BREA ( — Employees of the now-defunct PennySaver discount newsletter met with company officials Tuesday after operations were suddenly shut down last week.

The voluntary meeting comes on the heels of a statement from PennySaver CEO Ron Myers, which said the company’s “lender unexpectedly ceased our funding late Friday evening.”

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“Without any funding the company was forced to immediately cease operations. We empathize with our employees during this difficult time, and are continuing to work through several options for the company, including ongoing discussions with a potential buyer and working with our lender to re-secure the line of capital to continue operations,” the statement read.

Employees say there weren’t given any notice prior to the shutdown, with some workers seeing an abrupt end to decades-long careers.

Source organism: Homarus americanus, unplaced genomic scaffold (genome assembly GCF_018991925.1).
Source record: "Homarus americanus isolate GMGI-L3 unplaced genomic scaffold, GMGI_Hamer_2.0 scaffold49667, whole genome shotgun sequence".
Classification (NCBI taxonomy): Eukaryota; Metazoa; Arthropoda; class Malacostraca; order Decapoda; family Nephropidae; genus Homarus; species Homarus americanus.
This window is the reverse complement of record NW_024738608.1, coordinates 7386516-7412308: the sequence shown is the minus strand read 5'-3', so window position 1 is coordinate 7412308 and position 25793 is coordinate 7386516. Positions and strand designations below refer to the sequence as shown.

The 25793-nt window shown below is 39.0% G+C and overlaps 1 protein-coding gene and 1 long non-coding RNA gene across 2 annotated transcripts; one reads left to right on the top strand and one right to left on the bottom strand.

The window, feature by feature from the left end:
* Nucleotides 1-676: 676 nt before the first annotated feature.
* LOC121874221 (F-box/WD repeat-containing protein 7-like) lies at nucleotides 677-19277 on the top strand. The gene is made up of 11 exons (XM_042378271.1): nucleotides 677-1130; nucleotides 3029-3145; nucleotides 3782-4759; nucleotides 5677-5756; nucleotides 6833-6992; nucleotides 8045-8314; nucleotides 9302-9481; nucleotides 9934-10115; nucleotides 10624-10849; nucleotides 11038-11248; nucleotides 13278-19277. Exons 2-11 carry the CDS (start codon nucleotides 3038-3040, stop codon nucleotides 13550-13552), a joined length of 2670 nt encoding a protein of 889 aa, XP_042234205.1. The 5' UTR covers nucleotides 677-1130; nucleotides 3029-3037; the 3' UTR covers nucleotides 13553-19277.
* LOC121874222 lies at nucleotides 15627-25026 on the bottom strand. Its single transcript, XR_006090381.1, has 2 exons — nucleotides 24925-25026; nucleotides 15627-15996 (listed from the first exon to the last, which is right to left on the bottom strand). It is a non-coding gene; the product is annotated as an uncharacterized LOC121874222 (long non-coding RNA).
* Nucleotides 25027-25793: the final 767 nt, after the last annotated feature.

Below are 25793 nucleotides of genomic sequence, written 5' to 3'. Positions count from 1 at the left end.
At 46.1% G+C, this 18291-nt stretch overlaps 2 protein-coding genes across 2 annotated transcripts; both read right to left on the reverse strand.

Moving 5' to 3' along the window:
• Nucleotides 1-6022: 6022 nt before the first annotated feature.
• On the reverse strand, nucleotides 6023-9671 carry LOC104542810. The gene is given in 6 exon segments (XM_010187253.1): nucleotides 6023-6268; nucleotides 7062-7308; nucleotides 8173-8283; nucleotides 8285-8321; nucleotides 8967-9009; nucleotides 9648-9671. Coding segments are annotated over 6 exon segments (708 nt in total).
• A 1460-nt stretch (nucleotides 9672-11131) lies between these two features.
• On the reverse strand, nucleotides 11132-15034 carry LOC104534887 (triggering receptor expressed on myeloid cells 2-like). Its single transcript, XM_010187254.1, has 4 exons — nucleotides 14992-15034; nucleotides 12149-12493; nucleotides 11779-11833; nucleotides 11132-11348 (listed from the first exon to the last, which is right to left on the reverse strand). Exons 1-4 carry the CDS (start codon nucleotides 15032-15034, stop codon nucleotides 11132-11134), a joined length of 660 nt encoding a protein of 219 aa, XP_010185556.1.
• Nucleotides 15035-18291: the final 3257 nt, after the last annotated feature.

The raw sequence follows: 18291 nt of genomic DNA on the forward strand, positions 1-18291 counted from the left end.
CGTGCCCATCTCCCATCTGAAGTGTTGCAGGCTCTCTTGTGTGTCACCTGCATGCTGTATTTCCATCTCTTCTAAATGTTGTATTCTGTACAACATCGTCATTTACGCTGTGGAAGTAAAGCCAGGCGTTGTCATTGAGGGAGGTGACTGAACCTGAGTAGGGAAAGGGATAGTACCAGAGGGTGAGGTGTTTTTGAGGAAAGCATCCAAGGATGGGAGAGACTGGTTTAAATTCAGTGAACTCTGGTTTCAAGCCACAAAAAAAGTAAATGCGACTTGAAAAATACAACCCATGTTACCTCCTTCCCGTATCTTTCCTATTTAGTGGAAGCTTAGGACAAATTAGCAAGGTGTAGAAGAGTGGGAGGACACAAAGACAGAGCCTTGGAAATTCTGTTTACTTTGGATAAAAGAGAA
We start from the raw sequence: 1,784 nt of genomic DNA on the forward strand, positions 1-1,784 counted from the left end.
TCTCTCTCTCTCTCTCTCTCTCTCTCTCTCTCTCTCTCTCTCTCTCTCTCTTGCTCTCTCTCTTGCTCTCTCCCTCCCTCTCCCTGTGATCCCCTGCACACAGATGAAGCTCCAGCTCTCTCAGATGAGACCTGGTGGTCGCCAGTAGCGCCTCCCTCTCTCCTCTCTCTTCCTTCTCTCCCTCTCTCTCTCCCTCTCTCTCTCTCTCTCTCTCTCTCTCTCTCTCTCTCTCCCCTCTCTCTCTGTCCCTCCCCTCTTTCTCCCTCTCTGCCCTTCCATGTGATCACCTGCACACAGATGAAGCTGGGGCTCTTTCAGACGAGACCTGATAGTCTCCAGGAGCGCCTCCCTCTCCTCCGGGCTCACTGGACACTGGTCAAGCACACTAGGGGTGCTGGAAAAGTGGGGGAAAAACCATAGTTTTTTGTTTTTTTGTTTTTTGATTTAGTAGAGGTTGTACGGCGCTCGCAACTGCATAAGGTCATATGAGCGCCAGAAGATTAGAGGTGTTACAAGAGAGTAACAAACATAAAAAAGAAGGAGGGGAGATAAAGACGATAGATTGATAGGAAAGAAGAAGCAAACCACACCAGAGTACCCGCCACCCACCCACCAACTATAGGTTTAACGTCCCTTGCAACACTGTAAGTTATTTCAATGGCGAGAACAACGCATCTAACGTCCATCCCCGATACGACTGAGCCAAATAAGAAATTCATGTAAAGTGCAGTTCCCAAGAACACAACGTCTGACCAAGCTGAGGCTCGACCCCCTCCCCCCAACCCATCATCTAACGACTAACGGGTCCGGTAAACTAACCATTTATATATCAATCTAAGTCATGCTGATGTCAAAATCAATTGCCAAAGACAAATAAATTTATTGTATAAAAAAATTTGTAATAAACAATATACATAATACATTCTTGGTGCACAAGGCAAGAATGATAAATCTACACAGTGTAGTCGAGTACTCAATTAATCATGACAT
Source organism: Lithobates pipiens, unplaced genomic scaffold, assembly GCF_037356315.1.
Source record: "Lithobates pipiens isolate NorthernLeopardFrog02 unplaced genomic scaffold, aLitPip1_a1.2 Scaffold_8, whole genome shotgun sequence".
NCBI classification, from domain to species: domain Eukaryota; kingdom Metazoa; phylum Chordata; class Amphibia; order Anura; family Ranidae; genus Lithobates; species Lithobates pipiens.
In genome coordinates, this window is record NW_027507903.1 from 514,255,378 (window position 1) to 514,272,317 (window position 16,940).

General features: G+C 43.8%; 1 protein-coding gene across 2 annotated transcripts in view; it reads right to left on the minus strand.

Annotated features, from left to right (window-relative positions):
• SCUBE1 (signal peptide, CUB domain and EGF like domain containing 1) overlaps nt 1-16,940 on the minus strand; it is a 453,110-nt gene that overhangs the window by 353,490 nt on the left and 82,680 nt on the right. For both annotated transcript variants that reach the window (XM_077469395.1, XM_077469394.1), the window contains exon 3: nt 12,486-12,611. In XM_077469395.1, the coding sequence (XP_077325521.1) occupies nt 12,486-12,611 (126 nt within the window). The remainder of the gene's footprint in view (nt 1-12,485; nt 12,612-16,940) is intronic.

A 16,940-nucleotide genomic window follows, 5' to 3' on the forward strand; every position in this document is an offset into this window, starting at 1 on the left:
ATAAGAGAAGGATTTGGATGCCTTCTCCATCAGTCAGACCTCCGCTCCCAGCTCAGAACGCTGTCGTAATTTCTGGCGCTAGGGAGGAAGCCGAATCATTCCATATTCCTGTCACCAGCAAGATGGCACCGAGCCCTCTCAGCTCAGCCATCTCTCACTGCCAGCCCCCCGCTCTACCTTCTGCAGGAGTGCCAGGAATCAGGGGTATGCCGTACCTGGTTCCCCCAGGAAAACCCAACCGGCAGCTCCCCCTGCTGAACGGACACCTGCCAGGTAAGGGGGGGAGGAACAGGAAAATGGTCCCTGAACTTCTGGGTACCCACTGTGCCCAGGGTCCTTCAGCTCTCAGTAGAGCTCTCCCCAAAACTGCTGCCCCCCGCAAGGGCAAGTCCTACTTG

“They just are chopping us into pieces and they don’t care, I feel like you’re a little cockroach, just go home, pack your stuff and go,” said Ivette Mastronardi.

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Richard McCune, an attorney based in Redlands, has been asked to investigate whether PennySaver broke any laws by going out of business without giving employees proper notice.

“Employees for a larger organization like this have the right to get 60 days notice before a layoff and these employees were at their desks working at 4:30 on Friday and suddenly told they’re no longer working,” said McClune.

Employees hoped to receive paychecks from the company at the meeting.

“Well we just got our checks, and they’re basically saying that Capitol One issued these checks on Friday, but the problem is that there (are) no funds in it,” former employee Danci Berg Stresser said. “So there’s no money, and to top it off, they’re not giving us our vacation pay.”

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One worker inside the meeting actually fainted, prompting a visit from the Brea Fire Department.